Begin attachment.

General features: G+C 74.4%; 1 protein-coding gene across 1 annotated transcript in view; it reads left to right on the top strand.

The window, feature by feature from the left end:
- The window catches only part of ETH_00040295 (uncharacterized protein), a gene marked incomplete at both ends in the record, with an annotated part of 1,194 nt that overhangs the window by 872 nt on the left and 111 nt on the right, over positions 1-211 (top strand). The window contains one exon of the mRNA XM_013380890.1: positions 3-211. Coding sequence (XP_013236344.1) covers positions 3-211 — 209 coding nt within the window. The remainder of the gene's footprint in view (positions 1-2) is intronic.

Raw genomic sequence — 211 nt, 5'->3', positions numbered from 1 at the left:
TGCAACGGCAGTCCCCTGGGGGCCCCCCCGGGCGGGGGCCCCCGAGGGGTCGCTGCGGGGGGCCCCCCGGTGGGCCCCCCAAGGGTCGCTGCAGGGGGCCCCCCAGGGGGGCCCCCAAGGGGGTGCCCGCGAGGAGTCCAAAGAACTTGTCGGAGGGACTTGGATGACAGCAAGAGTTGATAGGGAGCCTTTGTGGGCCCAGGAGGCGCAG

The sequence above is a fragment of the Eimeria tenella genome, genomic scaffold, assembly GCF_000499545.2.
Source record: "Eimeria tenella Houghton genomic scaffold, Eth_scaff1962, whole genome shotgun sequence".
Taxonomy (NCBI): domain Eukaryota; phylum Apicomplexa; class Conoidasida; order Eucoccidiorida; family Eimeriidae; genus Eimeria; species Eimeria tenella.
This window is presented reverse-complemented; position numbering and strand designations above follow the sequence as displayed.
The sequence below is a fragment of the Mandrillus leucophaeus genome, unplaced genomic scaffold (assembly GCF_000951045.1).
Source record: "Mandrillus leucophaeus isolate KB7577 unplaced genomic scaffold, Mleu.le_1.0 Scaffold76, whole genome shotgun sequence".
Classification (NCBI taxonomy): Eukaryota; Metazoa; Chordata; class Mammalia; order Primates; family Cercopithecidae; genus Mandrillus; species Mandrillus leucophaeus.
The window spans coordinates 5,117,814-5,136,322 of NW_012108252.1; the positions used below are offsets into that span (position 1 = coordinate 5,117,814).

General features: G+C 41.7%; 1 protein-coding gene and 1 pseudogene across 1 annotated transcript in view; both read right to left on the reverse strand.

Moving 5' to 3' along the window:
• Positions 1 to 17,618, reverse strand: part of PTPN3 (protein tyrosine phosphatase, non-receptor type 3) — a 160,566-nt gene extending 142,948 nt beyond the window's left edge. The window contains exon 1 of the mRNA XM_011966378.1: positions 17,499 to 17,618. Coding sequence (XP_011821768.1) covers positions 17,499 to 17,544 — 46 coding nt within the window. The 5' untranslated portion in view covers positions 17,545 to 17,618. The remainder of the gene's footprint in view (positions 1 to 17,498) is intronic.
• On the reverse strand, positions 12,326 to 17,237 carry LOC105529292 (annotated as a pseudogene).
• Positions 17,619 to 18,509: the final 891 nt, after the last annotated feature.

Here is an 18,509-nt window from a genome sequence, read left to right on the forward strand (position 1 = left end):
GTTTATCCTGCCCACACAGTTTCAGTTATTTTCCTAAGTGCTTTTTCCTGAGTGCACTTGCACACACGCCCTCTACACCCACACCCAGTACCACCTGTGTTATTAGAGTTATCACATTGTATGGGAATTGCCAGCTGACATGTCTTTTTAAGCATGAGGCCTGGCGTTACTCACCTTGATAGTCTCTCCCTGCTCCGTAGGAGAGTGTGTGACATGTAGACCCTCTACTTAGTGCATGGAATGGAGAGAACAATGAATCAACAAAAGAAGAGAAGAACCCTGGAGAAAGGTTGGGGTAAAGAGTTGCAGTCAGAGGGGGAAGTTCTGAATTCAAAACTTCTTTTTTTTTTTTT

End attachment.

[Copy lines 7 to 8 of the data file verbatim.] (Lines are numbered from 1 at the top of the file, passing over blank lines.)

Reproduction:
Source record: "Eimeria tenella Houghton genomic scaffold, Eth_scaff1962, whole genome shotgun sequence".
Taxonomy (NCBI): domain Eukaryota; phylum Apicomplexa; class Conoidasida; order Eucoccidiorida; family Eimeriidae; genus Eimeria; species Eimeria tenella.